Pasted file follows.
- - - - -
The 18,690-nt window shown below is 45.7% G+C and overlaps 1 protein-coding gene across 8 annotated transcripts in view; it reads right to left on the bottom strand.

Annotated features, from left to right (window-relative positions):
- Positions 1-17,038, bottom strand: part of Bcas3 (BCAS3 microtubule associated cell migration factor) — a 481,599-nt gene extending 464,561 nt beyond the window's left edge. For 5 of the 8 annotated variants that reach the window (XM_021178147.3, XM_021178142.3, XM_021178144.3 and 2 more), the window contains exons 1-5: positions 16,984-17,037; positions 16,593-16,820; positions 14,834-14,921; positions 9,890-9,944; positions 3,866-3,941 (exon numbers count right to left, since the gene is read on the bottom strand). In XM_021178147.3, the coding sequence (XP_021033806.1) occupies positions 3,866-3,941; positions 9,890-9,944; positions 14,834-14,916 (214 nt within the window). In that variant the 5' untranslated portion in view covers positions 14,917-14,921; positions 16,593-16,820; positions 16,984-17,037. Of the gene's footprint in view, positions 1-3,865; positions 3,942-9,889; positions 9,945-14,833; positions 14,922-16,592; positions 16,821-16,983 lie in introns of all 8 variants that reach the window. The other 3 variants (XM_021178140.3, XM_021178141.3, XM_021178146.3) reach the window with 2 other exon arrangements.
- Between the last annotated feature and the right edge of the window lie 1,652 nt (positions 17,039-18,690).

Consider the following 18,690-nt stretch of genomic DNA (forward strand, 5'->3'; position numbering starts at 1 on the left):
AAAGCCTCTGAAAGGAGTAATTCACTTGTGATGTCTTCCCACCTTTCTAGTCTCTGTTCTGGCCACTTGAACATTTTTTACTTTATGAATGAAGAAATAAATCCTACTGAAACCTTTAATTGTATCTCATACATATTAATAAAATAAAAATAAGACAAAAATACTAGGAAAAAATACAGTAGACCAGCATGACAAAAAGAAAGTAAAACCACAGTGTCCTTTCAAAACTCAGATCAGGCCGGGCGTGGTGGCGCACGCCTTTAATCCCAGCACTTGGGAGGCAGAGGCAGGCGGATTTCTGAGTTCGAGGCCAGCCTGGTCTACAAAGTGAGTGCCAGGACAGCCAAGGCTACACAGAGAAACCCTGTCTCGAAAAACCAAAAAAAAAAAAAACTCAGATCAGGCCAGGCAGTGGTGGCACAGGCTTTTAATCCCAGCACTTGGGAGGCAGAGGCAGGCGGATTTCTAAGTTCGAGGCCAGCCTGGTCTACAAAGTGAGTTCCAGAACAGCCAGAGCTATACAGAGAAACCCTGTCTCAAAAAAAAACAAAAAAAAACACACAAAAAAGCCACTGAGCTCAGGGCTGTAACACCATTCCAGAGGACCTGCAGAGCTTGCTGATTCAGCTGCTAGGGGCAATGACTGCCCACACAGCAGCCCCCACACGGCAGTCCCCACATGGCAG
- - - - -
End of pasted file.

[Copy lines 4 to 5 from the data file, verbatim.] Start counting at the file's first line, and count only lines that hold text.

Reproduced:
- Between the last annotated feature and the right edge of the window lie 1,652 nt (positions 17,039-18,690).

Consider the following 18,690-nt stretch of genomic DNA (forward strand, 5'->3'; position numbering starts at 1 on the left):